Difference between revisions of "1994 AHSME Problems/Problem 1"

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Note that <math>a^x\times a^y=a^{x+y}</math>. So <math>4^4\cdot 4^9=4^{13}</math> and <math>9^4\cdot 9^9=9^{13}</math>. Therefore, <math>4^{13}\cdot 9^{13}=(4\cdot 9)^{13}=\boxed{\textbf{(C)}\ 36^{13}}</math>.
 
Note that <math>a^x\times a^y=a^{x+y}</math>. So <math>4^4\cdot 4^9=4^{13}</math> and <math>9^4\cdot 9^9=9^{13}</math>. Therefore, <math>4^{13}\cdot 9^{13}=(4\cdot 9)^{13}=\boxed{\textbf{(C)}\ 36^{13}}</math>.
  
--Solution by [[User:TheMaskedMagician|TheMaskedMagician]] 23:04, 27 June 2014 (EDT)
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--Solution by [http://www.artofproblemsolving.com/Forum/memberlist.php?mode=viewprofile&u=200685 TheMaskedMagician]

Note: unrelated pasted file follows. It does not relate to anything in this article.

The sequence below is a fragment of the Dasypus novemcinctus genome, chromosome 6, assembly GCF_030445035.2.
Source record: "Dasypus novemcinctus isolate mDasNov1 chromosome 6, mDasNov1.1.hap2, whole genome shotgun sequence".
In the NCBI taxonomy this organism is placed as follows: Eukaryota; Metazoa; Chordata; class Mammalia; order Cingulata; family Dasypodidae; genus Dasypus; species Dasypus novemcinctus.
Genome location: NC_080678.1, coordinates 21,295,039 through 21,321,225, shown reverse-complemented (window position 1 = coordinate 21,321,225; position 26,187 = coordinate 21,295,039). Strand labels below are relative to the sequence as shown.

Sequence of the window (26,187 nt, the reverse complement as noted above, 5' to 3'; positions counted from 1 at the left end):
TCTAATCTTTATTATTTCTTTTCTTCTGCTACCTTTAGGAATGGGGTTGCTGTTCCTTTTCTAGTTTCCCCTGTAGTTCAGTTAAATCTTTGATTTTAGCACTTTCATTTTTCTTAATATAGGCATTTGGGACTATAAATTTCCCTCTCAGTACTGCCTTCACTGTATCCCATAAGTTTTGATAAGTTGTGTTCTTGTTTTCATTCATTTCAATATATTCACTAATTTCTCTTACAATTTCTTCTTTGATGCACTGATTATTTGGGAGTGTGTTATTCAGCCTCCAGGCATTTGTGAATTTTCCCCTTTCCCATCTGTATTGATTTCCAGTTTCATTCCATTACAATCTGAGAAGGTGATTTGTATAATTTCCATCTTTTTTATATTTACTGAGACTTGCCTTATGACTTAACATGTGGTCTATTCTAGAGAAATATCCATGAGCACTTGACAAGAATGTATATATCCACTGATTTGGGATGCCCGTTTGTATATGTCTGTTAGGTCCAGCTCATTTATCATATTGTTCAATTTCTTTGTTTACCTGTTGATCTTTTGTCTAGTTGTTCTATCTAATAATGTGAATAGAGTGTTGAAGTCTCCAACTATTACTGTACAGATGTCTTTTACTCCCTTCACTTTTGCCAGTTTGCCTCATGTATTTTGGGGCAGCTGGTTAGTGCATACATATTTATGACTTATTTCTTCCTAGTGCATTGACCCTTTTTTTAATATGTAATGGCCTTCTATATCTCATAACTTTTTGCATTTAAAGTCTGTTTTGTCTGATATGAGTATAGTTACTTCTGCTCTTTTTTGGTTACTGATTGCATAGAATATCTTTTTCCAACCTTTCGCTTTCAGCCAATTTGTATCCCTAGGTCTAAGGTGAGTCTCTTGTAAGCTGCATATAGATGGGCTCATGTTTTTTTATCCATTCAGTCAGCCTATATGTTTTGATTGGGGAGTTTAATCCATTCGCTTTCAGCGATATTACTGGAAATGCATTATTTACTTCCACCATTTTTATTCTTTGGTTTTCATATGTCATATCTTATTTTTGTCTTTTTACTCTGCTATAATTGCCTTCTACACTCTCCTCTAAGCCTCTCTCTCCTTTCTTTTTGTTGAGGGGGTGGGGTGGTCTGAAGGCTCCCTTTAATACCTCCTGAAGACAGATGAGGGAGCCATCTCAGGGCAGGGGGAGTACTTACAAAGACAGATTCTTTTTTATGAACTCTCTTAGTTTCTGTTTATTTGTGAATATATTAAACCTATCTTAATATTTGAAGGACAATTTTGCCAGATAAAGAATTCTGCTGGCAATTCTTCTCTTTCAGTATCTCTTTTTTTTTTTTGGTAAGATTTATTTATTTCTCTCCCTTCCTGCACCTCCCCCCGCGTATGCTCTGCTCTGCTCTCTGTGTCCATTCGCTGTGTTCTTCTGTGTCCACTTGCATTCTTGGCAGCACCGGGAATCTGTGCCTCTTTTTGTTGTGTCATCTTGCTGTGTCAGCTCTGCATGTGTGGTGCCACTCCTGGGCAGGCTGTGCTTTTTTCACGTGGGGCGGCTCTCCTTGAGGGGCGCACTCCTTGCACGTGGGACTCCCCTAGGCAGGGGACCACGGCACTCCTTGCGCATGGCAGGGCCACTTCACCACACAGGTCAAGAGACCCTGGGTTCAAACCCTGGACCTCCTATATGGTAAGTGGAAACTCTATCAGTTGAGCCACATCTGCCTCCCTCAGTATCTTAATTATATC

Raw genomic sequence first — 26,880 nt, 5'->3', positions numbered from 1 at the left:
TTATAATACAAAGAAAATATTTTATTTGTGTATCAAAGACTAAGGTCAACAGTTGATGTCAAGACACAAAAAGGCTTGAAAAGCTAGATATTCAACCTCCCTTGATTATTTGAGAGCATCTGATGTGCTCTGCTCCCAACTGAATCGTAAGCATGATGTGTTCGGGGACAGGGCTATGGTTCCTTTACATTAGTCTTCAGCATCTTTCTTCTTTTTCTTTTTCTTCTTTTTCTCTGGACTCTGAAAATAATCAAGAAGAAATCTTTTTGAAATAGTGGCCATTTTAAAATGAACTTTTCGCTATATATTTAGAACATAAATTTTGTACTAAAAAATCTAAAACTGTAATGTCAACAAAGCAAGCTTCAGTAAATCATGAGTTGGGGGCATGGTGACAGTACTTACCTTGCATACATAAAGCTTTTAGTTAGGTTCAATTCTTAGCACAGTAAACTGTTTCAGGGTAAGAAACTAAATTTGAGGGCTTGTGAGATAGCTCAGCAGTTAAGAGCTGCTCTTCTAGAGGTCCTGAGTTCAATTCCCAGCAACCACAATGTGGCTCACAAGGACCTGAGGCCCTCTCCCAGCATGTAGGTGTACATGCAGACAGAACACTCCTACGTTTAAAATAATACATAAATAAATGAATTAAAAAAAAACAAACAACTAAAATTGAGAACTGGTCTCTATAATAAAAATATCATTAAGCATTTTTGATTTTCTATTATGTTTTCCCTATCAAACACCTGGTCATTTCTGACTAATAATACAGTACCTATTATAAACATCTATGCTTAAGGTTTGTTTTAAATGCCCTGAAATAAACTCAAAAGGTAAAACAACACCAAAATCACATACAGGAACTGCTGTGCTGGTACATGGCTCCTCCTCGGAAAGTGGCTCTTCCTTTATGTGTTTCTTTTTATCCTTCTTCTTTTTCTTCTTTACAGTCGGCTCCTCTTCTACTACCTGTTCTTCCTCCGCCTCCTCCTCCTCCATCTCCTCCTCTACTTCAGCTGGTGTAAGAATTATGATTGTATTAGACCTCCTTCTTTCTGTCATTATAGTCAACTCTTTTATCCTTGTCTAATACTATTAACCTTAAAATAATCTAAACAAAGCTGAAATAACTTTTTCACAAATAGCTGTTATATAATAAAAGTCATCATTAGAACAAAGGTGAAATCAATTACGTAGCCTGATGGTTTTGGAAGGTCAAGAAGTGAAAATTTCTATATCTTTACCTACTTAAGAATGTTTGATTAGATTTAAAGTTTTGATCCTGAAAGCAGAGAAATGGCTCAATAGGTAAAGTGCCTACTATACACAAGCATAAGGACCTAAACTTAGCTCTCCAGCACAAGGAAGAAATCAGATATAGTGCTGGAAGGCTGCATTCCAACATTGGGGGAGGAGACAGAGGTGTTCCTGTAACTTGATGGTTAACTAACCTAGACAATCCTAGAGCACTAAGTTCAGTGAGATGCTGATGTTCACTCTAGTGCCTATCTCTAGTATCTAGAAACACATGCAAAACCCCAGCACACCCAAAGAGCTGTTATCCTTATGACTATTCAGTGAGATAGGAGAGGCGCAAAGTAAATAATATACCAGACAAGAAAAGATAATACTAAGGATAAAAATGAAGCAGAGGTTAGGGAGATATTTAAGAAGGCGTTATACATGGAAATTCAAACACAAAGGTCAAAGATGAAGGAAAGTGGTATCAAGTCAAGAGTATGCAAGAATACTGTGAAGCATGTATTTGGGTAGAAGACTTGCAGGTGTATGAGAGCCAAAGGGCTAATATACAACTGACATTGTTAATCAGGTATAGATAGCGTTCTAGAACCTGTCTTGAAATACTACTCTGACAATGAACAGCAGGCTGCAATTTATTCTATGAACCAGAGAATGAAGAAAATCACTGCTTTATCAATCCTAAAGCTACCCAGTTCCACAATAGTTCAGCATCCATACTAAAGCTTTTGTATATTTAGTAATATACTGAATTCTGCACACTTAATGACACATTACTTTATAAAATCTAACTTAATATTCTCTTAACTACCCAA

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==See Also==
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{{AHSME box|year=1994|before=First Problem|num-a=2}}
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{{MAA Notice}}

Latest revision as of 16:25, 9 January 2021

Problem

$4^4 \cdot 9^4 \cdot 4^9 \cdot 9^9=$

$\textbf{(A)}\ 13^{13} \qquad\textbf{(B)}\ 13^{36} \qquad\textbf{(C)}\ 36^{13} \qquad\textbf{(D)}\ 36^{36} \qquad\textbf{(E)}\ 1296^{26}$

Solution

Note that $a^x\times a^y=a^{x+y}$. So $4^4\cdot 4^9=4^{13}$ and $9^4\cdot 9^9=9^{13}$. Therefore, $4^{13}\cdot 9^{13}=(4\cdot 9)^{13}=\boxed{\textbf{(C)}\ 36^{13}}$.

--Solution by TheMaskedMagician

See Also

1994 AHSME (ProblemsAnswer KeyResources)
Preceded by
First Problem
Followed by
Problem 2
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All AHSME Problems and Solutions

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